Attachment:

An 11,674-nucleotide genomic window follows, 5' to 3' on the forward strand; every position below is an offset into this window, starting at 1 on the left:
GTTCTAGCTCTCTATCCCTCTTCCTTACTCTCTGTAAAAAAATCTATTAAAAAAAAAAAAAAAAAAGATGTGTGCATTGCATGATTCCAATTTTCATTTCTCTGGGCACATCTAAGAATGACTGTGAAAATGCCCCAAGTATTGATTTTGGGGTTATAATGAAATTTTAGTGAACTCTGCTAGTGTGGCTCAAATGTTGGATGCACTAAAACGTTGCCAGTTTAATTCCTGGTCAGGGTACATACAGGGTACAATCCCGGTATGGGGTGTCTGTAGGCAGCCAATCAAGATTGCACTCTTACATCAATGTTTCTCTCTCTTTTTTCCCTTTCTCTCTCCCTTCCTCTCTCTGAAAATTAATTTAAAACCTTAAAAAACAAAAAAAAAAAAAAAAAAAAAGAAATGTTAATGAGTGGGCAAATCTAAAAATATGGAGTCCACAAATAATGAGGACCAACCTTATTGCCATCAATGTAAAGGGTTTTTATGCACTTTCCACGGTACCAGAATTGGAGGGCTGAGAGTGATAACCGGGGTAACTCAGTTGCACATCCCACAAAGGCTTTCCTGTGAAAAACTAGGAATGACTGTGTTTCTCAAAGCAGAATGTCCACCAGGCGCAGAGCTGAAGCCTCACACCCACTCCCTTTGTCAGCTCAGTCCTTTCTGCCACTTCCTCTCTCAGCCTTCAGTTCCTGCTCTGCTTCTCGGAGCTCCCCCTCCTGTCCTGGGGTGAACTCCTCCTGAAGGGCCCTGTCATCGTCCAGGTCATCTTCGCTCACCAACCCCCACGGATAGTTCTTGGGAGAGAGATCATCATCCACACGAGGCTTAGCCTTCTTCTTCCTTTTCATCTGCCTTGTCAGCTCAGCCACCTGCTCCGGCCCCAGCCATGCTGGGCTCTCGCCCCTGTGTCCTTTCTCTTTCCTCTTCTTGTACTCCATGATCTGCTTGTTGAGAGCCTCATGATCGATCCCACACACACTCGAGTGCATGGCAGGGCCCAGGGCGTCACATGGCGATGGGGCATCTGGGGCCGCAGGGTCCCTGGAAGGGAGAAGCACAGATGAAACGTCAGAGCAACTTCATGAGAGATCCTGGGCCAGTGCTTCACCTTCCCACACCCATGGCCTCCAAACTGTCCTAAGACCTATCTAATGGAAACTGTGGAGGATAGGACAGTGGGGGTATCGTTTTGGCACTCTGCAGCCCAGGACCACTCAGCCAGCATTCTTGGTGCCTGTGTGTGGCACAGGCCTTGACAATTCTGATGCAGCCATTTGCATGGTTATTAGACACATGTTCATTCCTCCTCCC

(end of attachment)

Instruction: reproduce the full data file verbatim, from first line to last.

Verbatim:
An 11,674-nucleotide genomic window follows, 5' to 3' on the forward strand; every position below is an offset into this window, starting at 1 on the left:
GTTCTAGCTCTCTATCCCTCTTCCTTACTCTCTGTAAAAAAATCTATTAAAAAAAAAAAAAAAAAAGATGTGTGCATTGCATGATTCCAATTTTCATTTCTCTGGGCACATCTAAGAATGACTGTGAAAATGCCCCAAGTATTGATTTTGGGGTTATAATGAAATTTTAGTGAACTCTGCTAGTGTGGCTCAAATGTTGGATGCACTAAAACGTTGCCAGTTTAATTCCTGGTCAGGGTACATACAGGGTACAATCCCGGTATGGGGTGTCTGTAGGCAGCCAATCAAGATTGCACTCTTACATCAATGTTTCTCTCTCTTTTTTCCCTTTCTCTCTCCCTTCCTCTCTCTGAAAATTAATTTAAAACCTTAAAAAACAAAAAAAAAAAAAAAAAAAAAGAAATGTTAATGAGTGGGCAAATCTAAAAATATGGAGTCCACAAATAATGAGGACCAACCTTATTGCCATCAATGTAAAGGGTTTTTATGCACTTTCCACGGTACCAGAATTGGAGGGCTGAGAGTGATAACCGGGGTAACTCAGTTGCACATCCCACAAAGGCTTTCCTGTGAAAAACTAGGAATGACTGTGTTTCTCAAAGCAGAATGTCCACCAGGCGCAGAGCTGAAGCCTCACACCCACTCCCTTTGTCAGCTCAGTCCTTTCTGCCACTTCCTCTCTCAGCCTTCAGTTCCTGCTCTGCTTCTCGGAGCTCCCCCTCCTGTCCTGGGGTGAACTCCTCCTGAAGGGCCCTGTCATCGTCCAGGTCATCTTCGCTCACCAACCCCCACGGATAGTTCTTGGGAGAGAGATCATCATCCACACGAGGCTTAGCCTTCTTCTTCCTTTTCATCTGCCTTGTCAGCTCAGCCACCTGCTCCGGCCCCAGCCATGCTGGGCTCTCGCCCCTGTGTCCTTTCTCTTTCCTCTTCTTGTACTCCATGATCTGCTTGTTGAGAGCCTCATGATCGATCCCACACACACTCGAGTGCATGGCAGGGCCCAGGGCGTCACATGGCGATGGGGCATCTGGGGCCGCAGGGTCCCTGGAAGGGAGAAGCACAGATGAAACGTCAGAGCAACTTCATGAGAGATCCTGGGCCAGTGCTTCACCTTCCCACACCCATGGCCTCCAAACTGTCCTAAGACCTATCTAATGGAAACTGTGGAGGATAGGACAGTGGGGGTATCGTTTTGGCACTCTGCAGCCCAGGACCACTCAGCCAGCATTCTTGGTGCCTGTGTGTGGCACAGGCCTTGACAATTCTGATGCAGCCATTTGCATGGTTATTAGACACATGTTCATTCCTCCTCCC